Brightcove, a technology and services provider to content owners in the Internet television field, aimed to become a media distribution company in its own right. On October 30, 2006, it relaunched its Website—and, in effect, its business. With its new, consumer-facing home page, and with new offerings for advertisers and affiliates as well as video publishers, Brightcove sought to build a four-sided business (or "platform") around the rapidly expanding online video industry. Simultaneously, CEO Jeremy Allaire was completing a major funding round that would enable the company to make strategic investments in some or all of several categories: technology, media distribution infrastructure, international expansion, and acquisitions. As Allaire and his fellow executives weighed those options, they confronted competitive threats in multiple quarters, but particularly from YouTube, a hugely popular video-sharing site that online search giant Google had recently acquired. Covers Brightcove's vision for its multi-sided business, its technology offering and early business model, its efforts to shift to a new model based on media distribution, and its chief competitors in that market space.

    Keywords: Competition; Entrepreneurship; Investment; Diversification; Multi-Sided Platforms; Business Strategy; Internet; Business Model; Distribution; Media and Broadcasting Industry; Motion Pictures and Video Industry;

    Citation:

    Hagiu, Andrei, and David B. Yoffie. "Brightcove, Inc. in 2007." Harvard Business School Case 712-424, September 2011. (Revised March 2014.) View Details
  9. Wal-Mart Update, 2011

    David B. Yoffie and Renee Kim

    In 2011, Wal-Mart was the world's largest company with $420 billion in sales and operations in 14 countries. Yet it found itself searching for the right growth strategy moving forward. U.S. same-store sales had declined for eight consecutive quarters and Wal-Mart was increasingly becoming dependent on international sales. Meanwhile, intense competition came from various players, ranging from general discounters to dollar stores to online retailers. What should Wal-Mart do as its traditional markets and core competencies no longer ensured the kind of growth that it had enjoyed for decades in the past?

    Keywords: Corporate Strategy; Business Growth and Maturation; Growth and Development Strategy; Competitive Strategy; Global Range; Business Strategy; Retail Industry;

    Citation:

    Yoffie, David B., and Renee Kim. "Wal-Mart Update, 2011." Harvard Business School Case 711-546, June 2011. (Revised March 2013.) View Details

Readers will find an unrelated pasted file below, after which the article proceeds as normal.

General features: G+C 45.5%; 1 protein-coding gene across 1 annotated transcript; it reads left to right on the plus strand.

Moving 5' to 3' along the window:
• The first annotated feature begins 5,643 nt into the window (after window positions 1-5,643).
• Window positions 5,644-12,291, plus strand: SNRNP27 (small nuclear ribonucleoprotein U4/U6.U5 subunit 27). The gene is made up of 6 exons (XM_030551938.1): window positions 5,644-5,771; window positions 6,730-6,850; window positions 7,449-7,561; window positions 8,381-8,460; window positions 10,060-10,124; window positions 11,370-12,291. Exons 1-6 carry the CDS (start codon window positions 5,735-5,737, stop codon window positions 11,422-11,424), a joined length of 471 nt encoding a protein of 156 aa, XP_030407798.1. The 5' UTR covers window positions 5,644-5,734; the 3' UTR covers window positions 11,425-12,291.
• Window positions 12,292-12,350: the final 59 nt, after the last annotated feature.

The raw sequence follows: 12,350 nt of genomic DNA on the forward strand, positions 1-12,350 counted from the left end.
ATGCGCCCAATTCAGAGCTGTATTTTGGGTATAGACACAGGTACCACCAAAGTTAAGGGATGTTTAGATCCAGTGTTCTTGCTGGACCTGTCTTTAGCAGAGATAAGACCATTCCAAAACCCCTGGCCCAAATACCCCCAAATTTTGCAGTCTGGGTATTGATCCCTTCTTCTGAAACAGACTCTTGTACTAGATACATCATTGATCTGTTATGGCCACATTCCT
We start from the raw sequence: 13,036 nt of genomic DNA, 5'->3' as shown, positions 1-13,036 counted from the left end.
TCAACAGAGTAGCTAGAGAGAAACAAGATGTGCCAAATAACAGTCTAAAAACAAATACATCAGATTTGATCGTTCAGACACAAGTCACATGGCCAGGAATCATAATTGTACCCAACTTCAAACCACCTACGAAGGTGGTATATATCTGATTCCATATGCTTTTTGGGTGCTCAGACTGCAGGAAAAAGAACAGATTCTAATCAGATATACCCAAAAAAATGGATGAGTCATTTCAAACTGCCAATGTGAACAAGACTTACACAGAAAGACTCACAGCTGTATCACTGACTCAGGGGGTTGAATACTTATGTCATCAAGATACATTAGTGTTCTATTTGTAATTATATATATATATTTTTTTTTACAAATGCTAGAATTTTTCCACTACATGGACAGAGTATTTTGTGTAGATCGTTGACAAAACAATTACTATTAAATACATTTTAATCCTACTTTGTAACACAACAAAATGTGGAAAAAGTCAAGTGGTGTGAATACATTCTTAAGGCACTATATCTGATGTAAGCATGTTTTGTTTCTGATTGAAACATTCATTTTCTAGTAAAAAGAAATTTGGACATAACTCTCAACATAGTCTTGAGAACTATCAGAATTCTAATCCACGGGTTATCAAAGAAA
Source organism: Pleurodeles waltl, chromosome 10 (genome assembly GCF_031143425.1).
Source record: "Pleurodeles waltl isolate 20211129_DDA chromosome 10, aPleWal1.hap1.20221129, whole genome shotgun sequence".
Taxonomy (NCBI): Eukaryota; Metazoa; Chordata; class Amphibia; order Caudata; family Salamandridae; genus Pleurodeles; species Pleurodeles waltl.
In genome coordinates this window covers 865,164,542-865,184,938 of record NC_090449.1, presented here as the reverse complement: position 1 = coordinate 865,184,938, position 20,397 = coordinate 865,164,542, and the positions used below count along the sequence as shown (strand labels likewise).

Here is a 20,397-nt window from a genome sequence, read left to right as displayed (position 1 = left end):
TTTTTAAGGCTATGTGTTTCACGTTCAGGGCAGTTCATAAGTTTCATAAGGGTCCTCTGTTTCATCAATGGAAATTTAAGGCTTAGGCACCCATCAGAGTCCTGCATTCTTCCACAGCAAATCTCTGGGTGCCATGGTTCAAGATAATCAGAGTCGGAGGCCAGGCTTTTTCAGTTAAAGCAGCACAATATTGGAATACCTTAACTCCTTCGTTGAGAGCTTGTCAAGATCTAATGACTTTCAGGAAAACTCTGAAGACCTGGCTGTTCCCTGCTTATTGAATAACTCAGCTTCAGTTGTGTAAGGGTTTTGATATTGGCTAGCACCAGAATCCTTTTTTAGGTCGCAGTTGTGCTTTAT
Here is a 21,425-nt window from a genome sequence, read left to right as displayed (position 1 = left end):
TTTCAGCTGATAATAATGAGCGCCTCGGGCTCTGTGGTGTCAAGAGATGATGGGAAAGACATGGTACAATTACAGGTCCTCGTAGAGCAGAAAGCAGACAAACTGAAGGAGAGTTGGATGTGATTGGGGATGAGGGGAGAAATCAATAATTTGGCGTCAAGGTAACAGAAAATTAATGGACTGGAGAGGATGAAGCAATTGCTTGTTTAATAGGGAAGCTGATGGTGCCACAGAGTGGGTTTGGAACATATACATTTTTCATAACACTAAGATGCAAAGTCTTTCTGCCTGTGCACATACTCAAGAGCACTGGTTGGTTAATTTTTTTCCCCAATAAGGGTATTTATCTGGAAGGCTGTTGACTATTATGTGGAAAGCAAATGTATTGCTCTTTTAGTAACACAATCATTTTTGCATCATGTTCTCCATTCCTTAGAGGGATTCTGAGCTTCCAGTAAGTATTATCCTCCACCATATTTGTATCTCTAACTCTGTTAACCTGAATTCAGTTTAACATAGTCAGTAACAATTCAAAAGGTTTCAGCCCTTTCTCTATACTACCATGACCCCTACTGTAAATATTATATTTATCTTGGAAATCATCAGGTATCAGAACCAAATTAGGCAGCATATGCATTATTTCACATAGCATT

10. Cola Wars Continue: Coke and Pepsi in 2010

    David B. Yoffie and Renee Kim

    Examines the industry structure and competitive strategy of Coca-Cola and Pepsi over 100 years of rivalry. The most intense battles of the cola wars were fought over the $74 billion CSD industry in the United States, where the average American consumes 46 gallons of CSD per year. In a "carefully waged competitive struggle," from 1975 to the mid-1990s, both Coke and Pepsi had achieved average annual growth of around 10%, as both U.S. and worldwide CSD consumption consistently rose. However, starting in the late 1990s, U.S. CSD consumption started to decline and new non-sparkling beverages become popular, threatening to alter the companies' brand, bottling, and pricing strategies. The case considers what has to be done for Coke and Pepsi to ensure sustainable growth and profitability. A rewritten version of an earlier case.

    Keywords: Profit; Growth and Development Strategy; Industry Structures; Competitive Strategy; Food and Beverage Industry; United States;

    Citation:

    Yoffie, David B., and Renee Kim. "Cola Wars Continue: Coke and Pepsi in 2010." Harvard Business School Case 711-462, December 2010. (Revised May 2011.) View Details
  11. Qualcomm Incorporated 2009

    David B. Yoffie, Andrei Hagiu and Elizabeth A. Kind

    Paul Jacobs, chairman and CEO of Qualcomm Incorporated, smiled as he reflected on the success of Qualcomm's code division multiple access (CDMA) technology. By the summer of 2009, CDMA was the basis for all third generation technologies available for cellular transmissions. However, while Qualcomm seemed poised for growth, Jacobs wondered how successful the company's contributions to new generation technologies would be and if they should aggressively develop their new service offerings into profitable business units.

    Keywords: Business Units; Diversification; Wireless Technology; Growth and Development Strategy; Telecommunications Industry;

    Citation:

    Yoffie, David B., Andrei Hagiu, and Elizabeth A. Kind. "Qualcomm Incorporated 2009." Harvard Business School Case 710-433, October 2009. (Revised March 2011.) View Details
  12. Apple Inc. in 2010

    David B. Yoffie and Renee Kim